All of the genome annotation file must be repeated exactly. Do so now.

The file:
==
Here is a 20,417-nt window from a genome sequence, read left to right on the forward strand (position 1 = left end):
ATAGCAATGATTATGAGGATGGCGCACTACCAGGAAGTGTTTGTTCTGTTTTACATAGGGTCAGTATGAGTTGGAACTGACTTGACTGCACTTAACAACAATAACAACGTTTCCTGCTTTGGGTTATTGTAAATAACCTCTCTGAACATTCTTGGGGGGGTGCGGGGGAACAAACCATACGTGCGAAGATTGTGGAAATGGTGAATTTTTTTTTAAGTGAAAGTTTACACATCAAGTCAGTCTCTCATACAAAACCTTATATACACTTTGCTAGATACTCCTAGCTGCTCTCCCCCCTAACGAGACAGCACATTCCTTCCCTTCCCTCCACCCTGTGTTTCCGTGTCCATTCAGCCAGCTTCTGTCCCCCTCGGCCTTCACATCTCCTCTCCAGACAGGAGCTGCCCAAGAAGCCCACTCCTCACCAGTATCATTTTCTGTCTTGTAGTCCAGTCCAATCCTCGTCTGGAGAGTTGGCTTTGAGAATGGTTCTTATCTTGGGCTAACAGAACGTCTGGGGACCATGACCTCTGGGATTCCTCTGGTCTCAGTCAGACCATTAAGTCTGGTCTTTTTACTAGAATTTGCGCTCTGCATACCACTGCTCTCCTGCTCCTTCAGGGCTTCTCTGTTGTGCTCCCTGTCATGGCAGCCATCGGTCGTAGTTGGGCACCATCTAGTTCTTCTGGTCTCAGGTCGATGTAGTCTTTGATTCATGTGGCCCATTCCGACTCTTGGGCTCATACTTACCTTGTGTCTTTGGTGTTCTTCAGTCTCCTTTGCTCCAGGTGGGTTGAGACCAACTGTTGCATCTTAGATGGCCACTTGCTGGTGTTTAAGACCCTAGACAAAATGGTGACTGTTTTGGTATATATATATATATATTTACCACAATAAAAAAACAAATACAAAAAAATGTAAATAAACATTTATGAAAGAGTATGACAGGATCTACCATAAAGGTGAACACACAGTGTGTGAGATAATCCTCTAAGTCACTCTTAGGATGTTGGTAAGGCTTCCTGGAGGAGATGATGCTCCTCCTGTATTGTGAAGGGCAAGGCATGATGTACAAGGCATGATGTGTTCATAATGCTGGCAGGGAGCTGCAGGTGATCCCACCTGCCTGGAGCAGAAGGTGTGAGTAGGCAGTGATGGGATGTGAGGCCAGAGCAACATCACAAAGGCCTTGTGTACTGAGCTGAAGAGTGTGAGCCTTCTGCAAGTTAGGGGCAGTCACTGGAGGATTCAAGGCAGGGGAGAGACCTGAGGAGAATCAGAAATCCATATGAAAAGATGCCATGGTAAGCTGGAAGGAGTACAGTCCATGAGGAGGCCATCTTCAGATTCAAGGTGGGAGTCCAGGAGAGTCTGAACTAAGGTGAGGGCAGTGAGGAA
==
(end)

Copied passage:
Here is a 20,417-nt window from a genome sequence, read left to right on the forward strand (position 1 = left end):
ATAGCAATGATTATGAGGATGGCGCACTACCAGGAAGTGTTTGTTCTGTTTTACATAGGGTCAGTATGAGTTGGAACTGACTTGACTGCACTTAACAACAATAACAACGTTTCCTGCTTTGGGTTATTGTAAATAACCTCTCTGAACATTCTTGGGGGGGTGCGGGGGAACAAACCATACGTGCGAAGATTGTGGAAATGGTGAATTTTTTTTTAAGTGAAAGTTTACACATCAAGTCAGTCTCTCATACAAAACCTTATATACACTTTGCTAGATACTCCTAGCTGCTCTCCCCCCTAACGAGACAGCACATTCCTTCCCTTCCCTCCACCCTGTGTTTCCGTGTCCATTCAGCCAGCTTCTGTCCCCCTCGGCCTTCACATCTCCTCTCCAGACAGGAGCTGCCCAAGAAGCCCACTCCTCACCAGTATCATTTTCTGTCTTGTAGTCCAGTCCAATCCTCGTCTGGAGAGTTGGCTTTGAGAATGGTTCTTATCTTGGGCTAACAGAACGTCTGGGGACCATGACCTCTGGGATTCCTCTGGTCTCAGTCAGACCATTAAGTCTGGTCTTTTTACTAGAATTTGCGCTCTGCATACCACTGCTCTCCTGCTCCTTCAGGGCTTCTCTGTTGTGCTCCCTGTCATGGCAGCCATCGGTCGTAGTTGGGCACCATCTAGTTCTTCTGGTCTCAGGTCGATGTAGTCTTTGATTCATGTGGCCCATTCCGACTCTTGGGCTCATACTTACCTTGTGTCTTTGGTGTTCTTCAGTCTCCTTTGCTCCAGGTGGGTTGAGACCAACTGTTGCATCTTAGATGGCCACTTGCTGGTGTTTAAGACCCTAGACAAAATGGTGACTGTTTTGGTATATATATATATATATTTACCACAATAAAAAAACAAATACAAAAAAATGTAAATAAACATTTATGAAAGAGTATGACAGGATCTACCATAAAGGTGAACACACAGTGTGTGAGATAATCCTCTAAGTCACTCTTAGGATGTTGGTAAGGCTTCCTGGAGGAGATGATGCTCCTCCTGTATTGTGAAGGGCAAGGCATGATGTACAAGGCATGATGTGTTCATAATGCTGGCAGGGAGCTGCAGGTGATCCCACCTGCCTGGAGCAGAAGGTGTGAGTAGGCAGTGATGGGATGTGAGGCCAGAGCAACATCACAAAGGCCTTGTGTACTGAGCTGAAGAGTGTGAGCCTTCTGCAAGTTAGGGGCAGTCACTGGAGGATTCAAGGCAGGGGAGAGACCTGAGGAGAATCAGAAATCCATATGAAAAGATGCCATGGTAAGCTGGAAGGAGTACAGTCCATGAGGAGGCCATCTTCAGATTCAAGGTGGGAGTCCAGGAGAGTCTGAACTAAGGTGAGGGCAGTGAGGAA